Share it

And the voice of fragrance came to me early in the spring of the year.

It spoke, “Criminal Elements.”

I replied, “Tell me more.”

It said, “The Other Side of Fragrance”.

I said, “My money is yours.”

Soon thereafter, their sachet of fragrance samples crossed my threshold. Before I opened it, dear reader, you must know what upstanding blokes and sheilas comprise this Aussie outfit. I ordered the sample packet through Paypal, without realizing the default address was my former residence, and not my new married one. The package was returned to AUS all the way from here and they asked for my new address, and sent it there. Wow!

So what is the other side of fragrance like? It is a strange place, however, your mileage may vary. Six scents they sent me; six shall I review.

Hollow begins with the bright sparkle of aldehydes. After five minutes, wafts of blackcurrant arise, joined by a vegetable-green, damp, fern. Well and good. Then the Renuzit shows up – nasty camphoric room deodorizer. Fortunately, the scent only threatens to go all-out toilet deodorizer, with something mercifully restraining its dread advance. About 30 minutes in, it has become an aroma of the swamp with blackcurrant and a few tendrils of aldehydes – swamp flowers is how I’d sum it up. The contrast between the swamp and the flowers is disquieting, and the picture evoked is one I do not care for, mostly because I care nothing for the swamp. However, I respect the craft in creating this olfactory experience.

Anthler is a simple experience: cumin/storax with spice. It smells like a chemist’s old basement. It is linear but not engaging.

Sepal goes on like an explosion. It contains flowers (gardenia?), leather, cigarette smoke, then musk, then gardenia again with the cigarette smoke. It’s aggressive, almost raunchy but in a femme rock-and-roll kind of way. It passes through the land of aromatic toilet deodorizer but ends up soft, feminine, flowery, and slightly creamy. Sepal is the guide for an odd journey, but one which proves pedestrian by its end, as if a mysterious caravan merchant led to you to the local Wal-Mart.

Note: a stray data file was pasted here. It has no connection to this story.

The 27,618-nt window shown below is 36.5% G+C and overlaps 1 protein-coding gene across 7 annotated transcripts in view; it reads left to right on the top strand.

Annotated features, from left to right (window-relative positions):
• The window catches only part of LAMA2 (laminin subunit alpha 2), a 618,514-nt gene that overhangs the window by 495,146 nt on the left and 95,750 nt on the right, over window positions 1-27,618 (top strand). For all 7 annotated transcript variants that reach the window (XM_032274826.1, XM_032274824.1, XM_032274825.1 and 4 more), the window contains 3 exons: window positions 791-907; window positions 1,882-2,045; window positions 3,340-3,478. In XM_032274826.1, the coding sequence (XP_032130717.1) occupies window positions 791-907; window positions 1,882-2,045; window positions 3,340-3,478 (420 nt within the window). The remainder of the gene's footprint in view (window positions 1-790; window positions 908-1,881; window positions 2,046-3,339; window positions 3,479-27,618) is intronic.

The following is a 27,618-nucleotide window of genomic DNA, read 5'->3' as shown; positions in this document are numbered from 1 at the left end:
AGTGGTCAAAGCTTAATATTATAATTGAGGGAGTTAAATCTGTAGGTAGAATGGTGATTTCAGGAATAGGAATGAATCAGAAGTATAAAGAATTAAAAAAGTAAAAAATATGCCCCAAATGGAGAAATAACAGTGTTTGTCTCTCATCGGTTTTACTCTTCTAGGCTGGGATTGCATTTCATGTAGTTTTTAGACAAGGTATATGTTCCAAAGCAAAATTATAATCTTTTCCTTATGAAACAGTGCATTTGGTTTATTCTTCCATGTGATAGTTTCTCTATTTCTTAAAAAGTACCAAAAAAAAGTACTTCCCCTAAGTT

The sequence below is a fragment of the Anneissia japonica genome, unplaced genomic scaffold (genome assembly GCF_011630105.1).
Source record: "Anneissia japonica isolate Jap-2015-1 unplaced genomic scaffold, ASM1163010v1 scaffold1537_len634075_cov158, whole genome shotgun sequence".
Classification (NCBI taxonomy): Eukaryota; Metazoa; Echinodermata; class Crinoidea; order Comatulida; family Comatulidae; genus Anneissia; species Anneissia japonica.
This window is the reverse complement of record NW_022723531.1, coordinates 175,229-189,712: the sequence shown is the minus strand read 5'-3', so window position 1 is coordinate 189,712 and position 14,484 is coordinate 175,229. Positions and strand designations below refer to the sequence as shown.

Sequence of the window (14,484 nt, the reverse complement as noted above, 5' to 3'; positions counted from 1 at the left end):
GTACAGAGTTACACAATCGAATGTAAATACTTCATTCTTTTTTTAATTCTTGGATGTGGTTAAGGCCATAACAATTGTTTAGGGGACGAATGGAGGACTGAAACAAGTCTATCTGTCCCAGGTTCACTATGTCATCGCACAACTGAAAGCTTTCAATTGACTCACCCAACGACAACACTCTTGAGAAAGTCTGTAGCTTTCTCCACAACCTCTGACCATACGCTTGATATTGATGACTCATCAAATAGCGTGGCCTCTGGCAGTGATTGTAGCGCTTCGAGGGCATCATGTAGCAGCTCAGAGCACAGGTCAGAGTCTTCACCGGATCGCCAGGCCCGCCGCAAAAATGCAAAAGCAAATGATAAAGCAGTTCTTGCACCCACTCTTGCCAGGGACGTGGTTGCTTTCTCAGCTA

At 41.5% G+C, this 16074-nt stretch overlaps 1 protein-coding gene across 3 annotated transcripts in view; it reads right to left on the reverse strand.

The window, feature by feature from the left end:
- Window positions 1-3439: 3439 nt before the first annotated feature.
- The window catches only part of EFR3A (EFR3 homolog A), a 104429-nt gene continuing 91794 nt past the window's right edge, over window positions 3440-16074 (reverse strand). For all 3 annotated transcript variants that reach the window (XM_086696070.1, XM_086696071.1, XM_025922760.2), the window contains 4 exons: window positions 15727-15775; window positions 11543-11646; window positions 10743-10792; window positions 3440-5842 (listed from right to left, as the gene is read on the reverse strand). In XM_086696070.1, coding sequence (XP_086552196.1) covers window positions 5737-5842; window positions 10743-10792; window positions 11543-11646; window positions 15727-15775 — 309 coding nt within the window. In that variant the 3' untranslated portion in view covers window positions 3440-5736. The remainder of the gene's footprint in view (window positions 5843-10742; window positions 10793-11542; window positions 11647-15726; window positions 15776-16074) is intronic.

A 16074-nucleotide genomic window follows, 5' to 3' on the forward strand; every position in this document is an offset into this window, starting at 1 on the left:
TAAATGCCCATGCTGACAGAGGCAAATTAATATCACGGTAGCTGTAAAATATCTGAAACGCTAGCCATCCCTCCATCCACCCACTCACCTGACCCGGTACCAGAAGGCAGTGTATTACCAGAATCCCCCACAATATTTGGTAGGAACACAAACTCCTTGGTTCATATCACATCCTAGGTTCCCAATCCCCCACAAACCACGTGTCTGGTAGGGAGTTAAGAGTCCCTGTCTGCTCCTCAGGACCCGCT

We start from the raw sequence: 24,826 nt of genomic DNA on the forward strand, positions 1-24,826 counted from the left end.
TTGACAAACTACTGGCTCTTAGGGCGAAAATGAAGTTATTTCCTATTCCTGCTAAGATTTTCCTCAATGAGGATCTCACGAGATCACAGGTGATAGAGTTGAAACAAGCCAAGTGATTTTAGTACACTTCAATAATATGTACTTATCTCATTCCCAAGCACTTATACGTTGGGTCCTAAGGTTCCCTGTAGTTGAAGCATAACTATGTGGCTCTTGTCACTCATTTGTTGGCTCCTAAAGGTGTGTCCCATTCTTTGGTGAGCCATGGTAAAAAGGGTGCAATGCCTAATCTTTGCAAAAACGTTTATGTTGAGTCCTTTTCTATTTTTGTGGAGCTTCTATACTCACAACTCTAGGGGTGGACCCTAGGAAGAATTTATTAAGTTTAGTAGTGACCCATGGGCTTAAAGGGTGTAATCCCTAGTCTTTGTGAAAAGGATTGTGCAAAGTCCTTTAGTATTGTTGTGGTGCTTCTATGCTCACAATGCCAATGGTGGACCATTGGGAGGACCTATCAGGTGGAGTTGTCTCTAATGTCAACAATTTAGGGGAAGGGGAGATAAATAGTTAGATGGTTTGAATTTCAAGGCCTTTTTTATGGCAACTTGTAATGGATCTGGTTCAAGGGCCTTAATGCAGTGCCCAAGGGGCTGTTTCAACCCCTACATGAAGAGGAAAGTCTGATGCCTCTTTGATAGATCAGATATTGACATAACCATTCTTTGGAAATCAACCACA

Hearth is smoke and ashes, autumn woods combusting, it lasts past midnight, and remains easy on your sinuses. No long review is needed because Hearth does one thing and it does it well. I’ve tried many smoke/fire/burning woods scents and this is what the rest dream they could be. Purchase-worthy.

Pyrus is resiny and reedy, slightly woody, yet watery and aromatic. This is novel. Refined, close, heavy – I expected to enjoy this, but it left me feeling noncommittal and blase` instead.

Glimmer opens with motor oil, cinnamon, and storax. Yes, motor oil with all the grease and the grime. Unfortunately, the scent subsides and turns sweeter, and I realize that vanilla has arrived. Dread, hated vanilla! Quickly the scent turns oriental, heavy, thick – clouds of vanilla billow around me. I feel buried alive in some has-been Hollywood star’s wardrobe. It becomes grimy, skanky, oppressive, and choking a few hours in. I did not care to prolong the experience, so I washed it off soon thereafter.

Criminal Elements produces strange and novel fragrances, but only one of them I found appealing. This is a better outing than my experiences with Imaginary Authors, and others have had better experiences, so take this is merely one journal entry among many, a guide to those feeling with blind men’s fingers through the other side of fragrance.